Grief-Stricken in a Crowd: The Language of Bereavement and Distress in Social Media


  • Jed Brubaker University of California, Irvine
  • Funda Kivran-Swaine Rutgers University
  • Lee Taber University of California, Irvine
  • Gillian Hayes University of California, Irvine



death, bereavement, grief, emotional distress, social network sites, MySpace


People turn to social media to express their emotions surrounding major life events. Death of a loved one is one scenario in which people share their feelings in the semi-public space of social networking sites. In this paper, we present the results of a two-part investigation of grief and distress in the context of messages posted to the profiles of deceased MySpace users. We present coding system for identifying emotion distressed content, followed by a detailed analysis of language use that lays a foundation for natural language processing (NLP) tasks, such as automatic detection of bereavement-related distress. Our findings suggest that in addition to words bearing positive or negative sentiment, linguistic style can be an indicator of messages that demonstrate distress in the space of post-mortem social media content. These results contribute to research in computational linguistics by identifying linguistic features that can be used for automatic classification as well as to research on death and bereavement by enumerating attributes of distressed self-expression in a post-mortem context.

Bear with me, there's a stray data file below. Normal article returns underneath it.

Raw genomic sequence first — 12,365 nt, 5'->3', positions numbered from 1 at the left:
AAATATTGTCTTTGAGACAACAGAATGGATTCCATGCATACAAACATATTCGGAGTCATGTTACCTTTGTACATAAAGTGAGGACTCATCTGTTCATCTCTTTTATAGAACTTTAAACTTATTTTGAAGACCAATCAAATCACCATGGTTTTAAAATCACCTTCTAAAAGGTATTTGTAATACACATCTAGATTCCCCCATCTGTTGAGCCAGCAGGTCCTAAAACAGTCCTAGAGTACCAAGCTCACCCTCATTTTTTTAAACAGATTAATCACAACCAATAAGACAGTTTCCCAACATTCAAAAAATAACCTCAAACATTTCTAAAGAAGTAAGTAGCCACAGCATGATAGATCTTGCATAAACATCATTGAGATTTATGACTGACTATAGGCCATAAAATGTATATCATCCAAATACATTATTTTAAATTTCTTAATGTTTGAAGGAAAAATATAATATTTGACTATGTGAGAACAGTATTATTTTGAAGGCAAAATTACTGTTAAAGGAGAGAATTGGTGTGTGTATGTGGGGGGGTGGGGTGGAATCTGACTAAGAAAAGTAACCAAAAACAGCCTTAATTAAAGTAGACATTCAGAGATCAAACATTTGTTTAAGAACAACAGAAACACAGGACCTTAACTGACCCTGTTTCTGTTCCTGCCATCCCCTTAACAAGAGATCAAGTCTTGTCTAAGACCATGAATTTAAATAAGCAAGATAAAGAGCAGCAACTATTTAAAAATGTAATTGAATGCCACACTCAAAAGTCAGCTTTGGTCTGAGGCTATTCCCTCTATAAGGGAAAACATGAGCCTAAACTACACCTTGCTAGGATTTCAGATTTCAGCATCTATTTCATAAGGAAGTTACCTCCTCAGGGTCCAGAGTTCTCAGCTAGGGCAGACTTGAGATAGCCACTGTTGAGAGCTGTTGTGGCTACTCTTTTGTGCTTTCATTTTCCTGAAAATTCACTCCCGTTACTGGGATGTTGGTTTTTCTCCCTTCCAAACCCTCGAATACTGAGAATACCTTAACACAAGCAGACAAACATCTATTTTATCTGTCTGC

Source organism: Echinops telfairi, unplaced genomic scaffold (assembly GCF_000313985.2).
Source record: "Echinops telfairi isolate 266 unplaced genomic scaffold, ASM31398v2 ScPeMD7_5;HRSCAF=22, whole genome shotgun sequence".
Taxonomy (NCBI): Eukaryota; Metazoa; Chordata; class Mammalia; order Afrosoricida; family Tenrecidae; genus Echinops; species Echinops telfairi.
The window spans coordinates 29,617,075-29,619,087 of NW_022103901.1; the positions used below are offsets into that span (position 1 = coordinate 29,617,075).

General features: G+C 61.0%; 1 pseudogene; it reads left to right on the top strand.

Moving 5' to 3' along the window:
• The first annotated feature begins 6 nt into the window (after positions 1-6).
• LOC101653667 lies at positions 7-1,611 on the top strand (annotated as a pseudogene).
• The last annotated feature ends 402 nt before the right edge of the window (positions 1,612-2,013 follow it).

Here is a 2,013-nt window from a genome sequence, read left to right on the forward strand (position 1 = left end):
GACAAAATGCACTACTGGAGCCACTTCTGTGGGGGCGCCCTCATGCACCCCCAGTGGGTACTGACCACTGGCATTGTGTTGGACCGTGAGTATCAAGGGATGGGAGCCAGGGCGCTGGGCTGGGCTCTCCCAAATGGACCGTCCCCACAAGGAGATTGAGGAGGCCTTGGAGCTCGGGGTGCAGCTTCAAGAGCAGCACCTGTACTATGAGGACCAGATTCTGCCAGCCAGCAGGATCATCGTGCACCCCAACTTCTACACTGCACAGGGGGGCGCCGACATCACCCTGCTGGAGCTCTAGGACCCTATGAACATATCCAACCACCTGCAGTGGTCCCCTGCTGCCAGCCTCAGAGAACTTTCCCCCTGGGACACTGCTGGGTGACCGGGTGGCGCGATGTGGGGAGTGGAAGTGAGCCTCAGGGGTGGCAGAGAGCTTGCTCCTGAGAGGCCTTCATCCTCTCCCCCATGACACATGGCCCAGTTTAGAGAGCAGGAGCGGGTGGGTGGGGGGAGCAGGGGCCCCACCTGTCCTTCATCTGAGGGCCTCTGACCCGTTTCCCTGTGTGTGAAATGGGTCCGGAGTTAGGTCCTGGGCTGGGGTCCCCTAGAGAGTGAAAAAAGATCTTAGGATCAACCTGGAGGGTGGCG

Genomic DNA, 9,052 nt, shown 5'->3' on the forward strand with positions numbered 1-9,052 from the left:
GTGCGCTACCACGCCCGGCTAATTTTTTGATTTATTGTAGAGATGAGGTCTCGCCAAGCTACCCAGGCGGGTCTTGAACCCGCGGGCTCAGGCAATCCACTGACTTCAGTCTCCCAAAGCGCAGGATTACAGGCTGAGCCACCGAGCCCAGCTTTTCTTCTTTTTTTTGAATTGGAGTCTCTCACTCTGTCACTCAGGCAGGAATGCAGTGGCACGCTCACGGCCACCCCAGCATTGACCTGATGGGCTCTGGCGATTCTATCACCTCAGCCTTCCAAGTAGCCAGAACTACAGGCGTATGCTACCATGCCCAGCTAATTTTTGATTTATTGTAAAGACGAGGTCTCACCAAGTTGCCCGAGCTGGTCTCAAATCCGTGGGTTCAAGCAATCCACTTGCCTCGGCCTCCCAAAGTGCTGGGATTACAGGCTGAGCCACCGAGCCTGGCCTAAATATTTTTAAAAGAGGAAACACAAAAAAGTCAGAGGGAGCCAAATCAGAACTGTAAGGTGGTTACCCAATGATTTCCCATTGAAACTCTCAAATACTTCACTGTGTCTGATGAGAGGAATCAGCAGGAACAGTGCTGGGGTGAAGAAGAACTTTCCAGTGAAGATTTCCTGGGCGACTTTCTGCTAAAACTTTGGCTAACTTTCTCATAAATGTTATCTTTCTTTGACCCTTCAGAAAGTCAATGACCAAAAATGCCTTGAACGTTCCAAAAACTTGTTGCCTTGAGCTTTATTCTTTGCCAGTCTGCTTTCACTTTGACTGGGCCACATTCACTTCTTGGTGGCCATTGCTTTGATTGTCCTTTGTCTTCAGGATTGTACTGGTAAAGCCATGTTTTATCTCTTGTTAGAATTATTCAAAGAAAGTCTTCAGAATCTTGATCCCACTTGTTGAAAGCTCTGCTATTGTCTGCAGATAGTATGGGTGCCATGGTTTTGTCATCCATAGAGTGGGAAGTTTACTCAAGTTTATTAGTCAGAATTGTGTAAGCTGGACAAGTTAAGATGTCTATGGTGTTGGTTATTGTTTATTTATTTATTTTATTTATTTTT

How to Cite

Brubaker, J., Kivran-Swaine, F., Taber, L., & Hayes, G. (2021). Grief-Stricken in a Crowd: The Language of Bereavement and Distress in Social Media. Proceedings of the International AAAI Conference on Web and Social Media, 6(1), 42-49.